A Billboard story this weekend discussed the rise of flash memory drives and bracelets as a medium for album releases. I knew that Willie Nelson had experimented with selling USB bracelets of live recordings, but artists like the Mars Volta and Ringo Starr are also offering new albums on USB. So far, because they're more expensive to produce than a CD, most artists are selling them as niche products for the biggest fans--for example, the Mars Volta is offering a monthly download to fans who pay $30 for the USB version of their last album, The Bedlam in Goliath, … Read more
The reserve price on a valuable sliver of spectrum was reached in the Federal Communications Commission's 700MHz auction on Thursday, triggering rules that would make the spectrum accessible to any device or software application.
After the 17th round in the auction, a bidder for eight licenses in the "C" block of the 700MHz spectrum auction surpassed the minimum reserve price of $4.64 billion, which had been set by the FCC before the auction began. The current bid is now at $4.71 billion. The minimum bid for round 21 is $5.18 billion, according to the … Read more
We get so used to doing things a certain way, we sometimes miss new techniques that could save us time and trouble. My latest "d'oh!" moment was when I realized, after spending a couple of hours moving files from my office PC to an FTP server so I could sync them with my new laptop, that there's a better and faster way that doesn't cost a nickel: remote access.
A couple of years ago I edited a review of a half dozen remote-access services that link to a PC from any other Internet-connected machine. At … Read more
Microsoft on Thursday is expected to release a new set of developer tools for products that improve the Internet's accessibility for people with disabilities. The tools, called UI Automation, can be used royalty-free, according to Microsoft's Windows Accessibility lead Norm Hodne, as long as the resulting applications are built to perform within all platforms, e.g. Windows or Linux.
Microsoft formally donated the UI (user interface) Automation developer tools to the Accessibility Interoperability Alliance (AIA), an engineering working group that the software giant helped form last November in partnership with tech companies like Oracle, Novell, Hewlett-Packard and Adobe … Read more
Paying users of WebEx's remote desktop service now have the added bonus of Mac support. The service has been upgraded to be cross-platform in time for next week's Macworld Expo and throws in a couple other goodies like a remote Webcam viewer (so you can spy on your home computer from the office and visa versa), and a guest pass system that lets you send someone a one-time coupon to use your computer from wherever they are.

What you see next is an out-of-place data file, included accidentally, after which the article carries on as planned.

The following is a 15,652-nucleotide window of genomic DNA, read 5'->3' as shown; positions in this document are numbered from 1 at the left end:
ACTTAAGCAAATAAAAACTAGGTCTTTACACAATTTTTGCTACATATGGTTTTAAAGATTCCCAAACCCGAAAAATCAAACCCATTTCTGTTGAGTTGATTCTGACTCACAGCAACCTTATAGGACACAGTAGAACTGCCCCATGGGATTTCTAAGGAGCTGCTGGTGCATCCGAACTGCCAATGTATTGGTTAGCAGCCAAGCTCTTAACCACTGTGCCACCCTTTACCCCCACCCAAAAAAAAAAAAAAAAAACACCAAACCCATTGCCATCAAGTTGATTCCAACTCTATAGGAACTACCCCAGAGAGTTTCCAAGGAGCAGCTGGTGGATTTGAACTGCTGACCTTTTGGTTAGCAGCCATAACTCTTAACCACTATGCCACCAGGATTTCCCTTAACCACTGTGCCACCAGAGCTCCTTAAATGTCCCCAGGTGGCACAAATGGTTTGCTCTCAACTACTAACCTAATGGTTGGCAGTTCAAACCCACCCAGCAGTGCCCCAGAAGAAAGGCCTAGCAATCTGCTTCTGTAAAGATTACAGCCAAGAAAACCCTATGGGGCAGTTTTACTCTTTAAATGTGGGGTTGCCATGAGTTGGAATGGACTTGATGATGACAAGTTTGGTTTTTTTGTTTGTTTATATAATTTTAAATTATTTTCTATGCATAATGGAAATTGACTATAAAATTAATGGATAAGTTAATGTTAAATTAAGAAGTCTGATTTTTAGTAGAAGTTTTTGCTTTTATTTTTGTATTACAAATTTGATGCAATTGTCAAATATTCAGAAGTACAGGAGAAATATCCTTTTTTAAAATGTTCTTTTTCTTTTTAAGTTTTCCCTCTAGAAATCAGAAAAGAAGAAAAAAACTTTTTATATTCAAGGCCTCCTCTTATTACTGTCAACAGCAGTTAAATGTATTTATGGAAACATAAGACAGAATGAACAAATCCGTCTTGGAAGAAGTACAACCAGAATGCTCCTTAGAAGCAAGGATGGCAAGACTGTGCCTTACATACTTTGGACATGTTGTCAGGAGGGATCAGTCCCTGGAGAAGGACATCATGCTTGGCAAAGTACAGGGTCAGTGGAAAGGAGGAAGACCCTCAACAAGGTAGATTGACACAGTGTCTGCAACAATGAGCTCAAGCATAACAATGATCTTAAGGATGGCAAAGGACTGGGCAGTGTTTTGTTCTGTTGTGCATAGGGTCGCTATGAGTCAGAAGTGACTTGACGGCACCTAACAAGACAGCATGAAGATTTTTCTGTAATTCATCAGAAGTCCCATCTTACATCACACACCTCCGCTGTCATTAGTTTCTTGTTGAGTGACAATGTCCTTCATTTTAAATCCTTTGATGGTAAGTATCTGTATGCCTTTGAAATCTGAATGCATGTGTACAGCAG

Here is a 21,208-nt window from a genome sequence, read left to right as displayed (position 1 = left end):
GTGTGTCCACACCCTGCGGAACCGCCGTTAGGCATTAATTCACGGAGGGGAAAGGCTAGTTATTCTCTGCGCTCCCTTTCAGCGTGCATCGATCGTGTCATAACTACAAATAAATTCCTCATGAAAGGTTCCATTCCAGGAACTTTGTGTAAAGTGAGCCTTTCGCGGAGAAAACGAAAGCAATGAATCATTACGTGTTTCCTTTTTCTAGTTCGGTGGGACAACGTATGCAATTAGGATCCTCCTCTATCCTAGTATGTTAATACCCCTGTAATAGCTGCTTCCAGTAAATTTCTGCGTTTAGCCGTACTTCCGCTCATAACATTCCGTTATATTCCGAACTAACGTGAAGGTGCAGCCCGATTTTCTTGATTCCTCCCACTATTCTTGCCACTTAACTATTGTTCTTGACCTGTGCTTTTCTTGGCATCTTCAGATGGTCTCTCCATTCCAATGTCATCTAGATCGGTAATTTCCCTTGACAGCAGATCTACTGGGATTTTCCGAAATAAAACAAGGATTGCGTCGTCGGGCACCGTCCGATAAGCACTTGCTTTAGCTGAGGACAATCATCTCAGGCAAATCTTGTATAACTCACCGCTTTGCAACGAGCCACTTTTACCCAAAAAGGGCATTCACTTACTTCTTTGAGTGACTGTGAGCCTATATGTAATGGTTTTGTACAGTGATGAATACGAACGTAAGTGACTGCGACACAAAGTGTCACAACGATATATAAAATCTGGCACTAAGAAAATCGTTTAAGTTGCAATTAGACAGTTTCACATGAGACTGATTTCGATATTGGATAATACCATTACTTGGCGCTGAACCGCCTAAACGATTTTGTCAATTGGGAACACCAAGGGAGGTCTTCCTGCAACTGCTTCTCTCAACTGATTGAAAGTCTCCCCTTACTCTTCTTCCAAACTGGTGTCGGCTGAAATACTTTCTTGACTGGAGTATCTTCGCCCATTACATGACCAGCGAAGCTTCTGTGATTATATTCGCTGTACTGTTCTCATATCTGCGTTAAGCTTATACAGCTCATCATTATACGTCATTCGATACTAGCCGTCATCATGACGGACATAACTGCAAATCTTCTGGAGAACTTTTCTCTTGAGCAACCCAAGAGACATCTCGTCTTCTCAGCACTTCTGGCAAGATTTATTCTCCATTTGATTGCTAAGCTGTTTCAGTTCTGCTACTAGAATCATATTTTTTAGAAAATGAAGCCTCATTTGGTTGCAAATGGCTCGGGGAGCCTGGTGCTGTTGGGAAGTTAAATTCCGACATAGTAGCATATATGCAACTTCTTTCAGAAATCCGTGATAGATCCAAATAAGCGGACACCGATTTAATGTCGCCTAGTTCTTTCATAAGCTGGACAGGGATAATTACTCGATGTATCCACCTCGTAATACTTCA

It's kind of surprising it's taken WebEx this long to get a Mac version of its remote client service … Read more
The biggest problem with JetBlue's inaugural "BetaBlue" flight, equipped with Yahoo and BlackBerry e-mail and instant messaging, was the fact that there aren't power outlets on board the aircraft.
Sure, there are those little 110-volt things in each bathroom. But if you hog the airplane toilet so that you can give your laptop some juice, you're going to be the second most unpopular person on that flight. (The screaming kid in seat 15D still beats you.)
All joking aside, if in-flight Wi-Fi is going to take off, airplanes are going to need power outlets. Virgin … Read more
Tempted to obsess over how another personal habit helps or hurts the Earth? Keep surfing with cable or DSL and you might save carbons in the process, according to the American Consumer Institute.
The world would be spared 1 billion tons of greenhouse gases within a decade if broadband Internet access were pervasive, the group's report (PDF) concluded in October.
Broadband is available to 95 percent of U.S. households but active in only half of them, the study said, noting that near-universal adoption of high-speed Internet would cut the equivalent of 11 percent of oil imports to the … Read more
We already know mobile phone companies are under fire for hidden surcharges, exaggerated service area claims, and other questionable business practices ranging from irritating to illegal. Citing mandatory contract extensions in particular, a new survey of 47,000 users indicates that a majority are not happy with their provider. What will it take to cause a change in the wireless industry?
Read the full story at Information Week.
Perhaps huffing at your computer might get you somewhere if research at the Georgia Institute of Technology comes to fruition.
Shwetak Patel and Gregory Abowd from Georgia Tech have published a paper that describes how to use a computer microphone to determine where on a screen a person is blowing. The technique, which they call BLUI for Blowable and Localized User Interaction, can distinguish between the different sounds air makes depending on where the breath is directed.
"BLUI supports blowing at a laptop or computer screen to directly control specific parts of an interactive application, such as blowing at … Read more